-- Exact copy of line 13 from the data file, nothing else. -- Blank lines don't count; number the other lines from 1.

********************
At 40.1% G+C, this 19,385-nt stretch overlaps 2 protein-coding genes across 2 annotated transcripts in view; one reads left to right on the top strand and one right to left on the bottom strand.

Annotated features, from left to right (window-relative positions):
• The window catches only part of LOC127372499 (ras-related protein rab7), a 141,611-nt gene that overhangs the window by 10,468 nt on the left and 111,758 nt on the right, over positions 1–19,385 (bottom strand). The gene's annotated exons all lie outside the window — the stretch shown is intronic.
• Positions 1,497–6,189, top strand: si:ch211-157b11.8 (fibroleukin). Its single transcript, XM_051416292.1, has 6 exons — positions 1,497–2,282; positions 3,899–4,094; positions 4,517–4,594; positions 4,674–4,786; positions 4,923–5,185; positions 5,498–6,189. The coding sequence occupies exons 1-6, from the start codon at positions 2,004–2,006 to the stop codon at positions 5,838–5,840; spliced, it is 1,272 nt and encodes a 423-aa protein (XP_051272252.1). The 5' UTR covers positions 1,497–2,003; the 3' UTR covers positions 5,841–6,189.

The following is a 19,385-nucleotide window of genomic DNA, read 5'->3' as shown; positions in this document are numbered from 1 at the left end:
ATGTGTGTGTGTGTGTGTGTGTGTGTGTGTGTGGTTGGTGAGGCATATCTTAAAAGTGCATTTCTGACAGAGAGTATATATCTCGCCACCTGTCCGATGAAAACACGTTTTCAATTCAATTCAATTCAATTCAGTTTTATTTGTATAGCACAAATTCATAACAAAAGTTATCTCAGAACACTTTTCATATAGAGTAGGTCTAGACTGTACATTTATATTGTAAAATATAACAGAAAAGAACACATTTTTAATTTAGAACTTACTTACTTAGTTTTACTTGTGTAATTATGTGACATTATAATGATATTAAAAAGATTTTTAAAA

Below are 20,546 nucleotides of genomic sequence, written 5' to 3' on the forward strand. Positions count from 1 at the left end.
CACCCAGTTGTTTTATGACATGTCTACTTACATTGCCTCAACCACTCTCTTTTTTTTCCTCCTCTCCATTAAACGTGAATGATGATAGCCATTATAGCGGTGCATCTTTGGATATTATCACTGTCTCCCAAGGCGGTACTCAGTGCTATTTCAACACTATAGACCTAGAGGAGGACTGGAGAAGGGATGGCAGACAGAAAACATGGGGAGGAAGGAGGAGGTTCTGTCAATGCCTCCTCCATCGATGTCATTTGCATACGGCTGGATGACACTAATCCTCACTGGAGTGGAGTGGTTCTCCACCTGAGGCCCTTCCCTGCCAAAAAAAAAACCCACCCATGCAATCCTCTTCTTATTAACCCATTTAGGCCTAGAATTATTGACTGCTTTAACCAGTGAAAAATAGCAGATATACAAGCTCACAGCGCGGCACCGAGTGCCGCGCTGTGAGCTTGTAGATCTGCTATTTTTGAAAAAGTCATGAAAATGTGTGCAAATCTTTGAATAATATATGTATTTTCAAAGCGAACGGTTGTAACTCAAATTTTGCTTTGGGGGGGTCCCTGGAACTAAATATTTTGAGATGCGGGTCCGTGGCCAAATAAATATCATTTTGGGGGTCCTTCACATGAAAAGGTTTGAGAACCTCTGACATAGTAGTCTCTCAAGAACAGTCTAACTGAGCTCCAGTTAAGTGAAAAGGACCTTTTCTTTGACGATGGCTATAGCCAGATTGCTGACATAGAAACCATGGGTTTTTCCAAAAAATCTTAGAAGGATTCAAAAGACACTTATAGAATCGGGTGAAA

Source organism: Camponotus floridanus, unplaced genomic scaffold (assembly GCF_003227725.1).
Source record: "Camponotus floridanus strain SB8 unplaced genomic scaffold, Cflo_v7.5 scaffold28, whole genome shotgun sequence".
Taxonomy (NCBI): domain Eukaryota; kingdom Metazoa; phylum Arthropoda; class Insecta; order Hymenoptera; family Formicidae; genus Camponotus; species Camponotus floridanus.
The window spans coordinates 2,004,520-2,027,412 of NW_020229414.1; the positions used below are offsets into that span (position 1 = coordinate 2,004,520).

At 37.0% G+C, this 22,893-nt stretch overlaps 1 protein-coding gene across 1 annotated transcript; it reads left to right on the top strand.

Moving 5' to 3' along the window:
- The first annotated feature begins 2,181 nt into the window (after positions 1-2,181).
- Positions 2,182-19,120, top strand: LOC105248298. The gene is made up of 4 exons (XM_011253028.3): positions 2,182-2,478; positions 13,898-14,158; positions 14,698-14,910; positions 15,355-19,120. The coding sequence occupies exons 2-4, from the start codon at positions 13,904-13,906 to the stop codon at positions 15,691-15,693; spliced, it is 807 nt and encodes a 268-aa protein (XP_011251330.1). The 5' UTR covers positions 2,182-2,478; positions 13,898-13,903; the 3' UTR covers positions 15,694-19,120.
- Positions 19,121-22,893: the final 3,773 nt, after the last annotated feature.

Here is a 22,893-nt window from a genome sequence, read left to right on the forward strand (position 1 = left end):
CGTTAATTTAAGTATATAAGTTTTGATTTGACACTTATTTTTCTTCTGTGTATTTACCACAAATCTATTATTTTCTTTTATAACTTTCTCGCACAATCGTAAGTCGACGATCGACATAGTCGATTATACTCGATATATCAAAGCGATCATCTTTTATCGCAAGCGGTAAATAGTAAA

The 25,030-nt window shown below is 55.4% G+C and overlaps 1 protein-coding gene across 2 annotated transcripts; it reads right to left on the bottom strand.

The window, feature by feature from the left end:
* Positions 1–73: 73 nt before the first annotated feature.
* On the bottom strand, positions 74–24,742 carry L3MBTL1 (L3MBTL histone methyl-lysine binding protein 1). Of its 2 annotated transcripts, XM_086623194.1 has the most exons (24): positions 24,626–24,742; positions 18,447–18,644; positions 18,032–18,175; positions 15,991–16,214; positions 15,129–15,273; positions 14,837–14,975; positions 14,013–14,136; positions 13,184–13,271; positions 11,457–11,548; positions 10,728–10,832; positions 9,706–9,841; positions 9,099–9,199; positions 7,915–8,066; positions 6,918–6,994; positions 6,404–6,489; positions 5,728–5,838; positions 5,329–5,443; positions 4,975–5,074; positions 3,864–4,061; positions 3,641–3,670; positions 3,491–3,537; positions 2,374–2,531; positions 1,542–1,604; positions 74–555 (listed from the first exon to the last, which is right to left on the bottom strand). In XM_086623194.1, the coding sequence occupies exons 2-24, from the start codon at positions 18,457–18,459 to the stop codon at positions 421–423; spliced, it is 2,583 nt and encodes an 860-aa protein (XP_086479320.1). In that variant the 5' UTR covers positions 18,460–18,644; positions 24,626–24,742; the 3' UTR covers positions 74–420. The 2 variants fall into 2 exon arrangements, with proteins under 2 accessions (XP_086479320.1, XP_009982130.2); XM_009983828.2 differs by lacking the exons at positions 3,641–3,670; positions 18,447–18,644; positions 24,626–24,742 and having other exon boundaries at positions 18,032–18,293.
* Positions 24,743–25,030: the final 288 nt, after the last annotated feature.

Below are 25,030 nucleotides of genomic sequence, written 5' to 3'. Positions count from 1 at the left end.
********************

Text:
At 37.0% G+C, this 22,893-nt stretch overlaps 1 protein-coding gene across 1 annotated transcript; it reads left to right on the top strand.